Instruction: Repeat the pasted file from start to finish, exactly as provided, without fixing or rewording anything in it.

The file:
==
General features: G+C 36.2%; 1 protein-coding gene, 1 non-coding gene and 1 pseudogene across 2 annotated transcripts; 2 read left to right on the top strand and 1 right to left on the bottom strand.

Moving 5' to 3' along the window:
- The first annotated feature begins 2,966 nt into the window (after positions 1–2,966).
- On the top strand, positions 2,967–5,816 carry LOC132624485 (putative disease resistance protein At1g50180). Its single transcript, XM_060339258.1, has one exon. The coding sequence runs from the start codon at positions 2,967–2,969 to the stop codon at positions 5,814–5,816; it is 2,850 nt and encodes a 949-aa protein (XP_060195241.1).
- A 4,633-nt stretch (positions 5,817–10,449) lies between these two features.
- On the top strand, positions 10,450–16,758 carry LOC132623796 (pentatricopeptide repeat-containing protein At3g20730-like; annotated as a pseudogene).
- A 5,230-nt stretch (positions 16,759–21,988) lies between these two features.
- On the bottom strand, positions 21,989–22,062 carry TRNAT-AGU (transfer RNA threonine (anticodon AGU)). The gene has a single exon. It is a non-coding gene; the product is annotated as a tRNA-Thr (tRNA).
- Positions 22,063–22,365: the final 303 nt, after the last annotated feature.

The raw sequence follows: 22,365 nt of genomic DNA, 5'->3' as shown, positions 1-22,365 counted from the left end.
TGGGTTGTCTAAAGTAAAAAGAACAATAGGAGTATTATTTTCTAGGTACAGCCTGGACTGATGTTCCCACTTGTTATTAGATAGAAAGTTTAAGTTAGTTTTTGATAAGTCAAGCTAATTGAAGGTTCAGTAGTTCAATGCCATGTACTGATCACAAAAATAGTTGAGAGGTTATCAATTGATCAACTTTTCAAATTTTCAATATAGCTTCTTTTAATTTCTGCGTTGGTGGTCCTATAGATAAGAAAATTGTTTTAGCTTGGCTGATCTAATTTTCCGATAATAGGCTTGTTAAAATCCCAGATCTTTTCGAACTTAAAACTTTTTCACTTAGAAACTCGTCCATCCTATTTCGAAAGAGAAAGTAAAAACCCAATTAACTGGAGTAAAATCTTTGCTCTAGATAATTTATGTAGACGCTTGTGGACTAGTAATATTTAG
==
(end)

General features: G+C 36.2%; 1 protein-coding gene, 1 non-coding gene and 1 pseudogene across 2 annotated transcripts; 2 read left to right on the top strand and 1 right to left on the bottom strand.

Moving 5' to 3' along the window:
- The first annotated feature begins 2,966 nt into the window (after positions 1–2,966).
- On the top strand, positions 2,967–5,816 carry LOC132624485 (putative disease resistance protein At1g50180). Its single transcript, XM_060339258.1, has one exon. The coding sequence runs from the start codon at positions 2,967–2,969 to the stop codon at positions 5,814–5,816; it is 2,850 nt and encodes a 949-aa protein (XP_060195241.1).
- A 4,633-nt stretch (positions 5,817–10,449) lies between these two features.
- On the top strand, positions 10,450–16,758 carry LOC132623796 (pentatricopeptide repeat-containing protein At3g20730-like; annotated as a pseudogene).
- A 5,230-nt stretch (positions 16,759–21,988) lies between these two features.
- On the bottom strand, positions 21,989–22,062 carry TRNAT-AGU (transfer RNA threonine (anticodon AGU)). The gene has a single exon. It is a non-coding gene; the product is annotated as a tRNA-Thr (tRNA).
- Positions 22,063–22,365: the final 303 nt, after the last annotated feature.

The raw sequence follows: 22,365 nt of genomic DNA, 5'->3' as shown, positions 1-22,365 counted from the left end.
TGGGTTGTCTAAAGTAAAAAGAACAATAGGAGTATTATTTTCTAGGTACAGCCTGGACTGATGTTCCCACTTGTTATTAGATAGAAAGTTTAAGTTAGTTTTTGATAAGTCAAGCTAATTGAAGGTTCAGTAGTTCAATGCCATGTACTGATCACAAAAATAGTTGAGAGGTTATCAATTGATCAACTTTTCAAATTTTCAATATAGCTTCTTTTAATTTCTGCGTTGGTGGTCCTATAGATAAGAAAATTGTTTTAGCTTGGCTGATCTAATTTTCCGATAATAGGCTTGTTAAAATCCCAGATCTTTTCGAACTTAAAACTTTTTCACTTAGAAACTCGTCCATCCTATTTCGAAAGAGAAAGTAAAAACCCAATTAACTGGAGTAAAATCTTTGCTCTAGATAATTTATGTAGACGCTTGTGGACTAGTAATATTTAG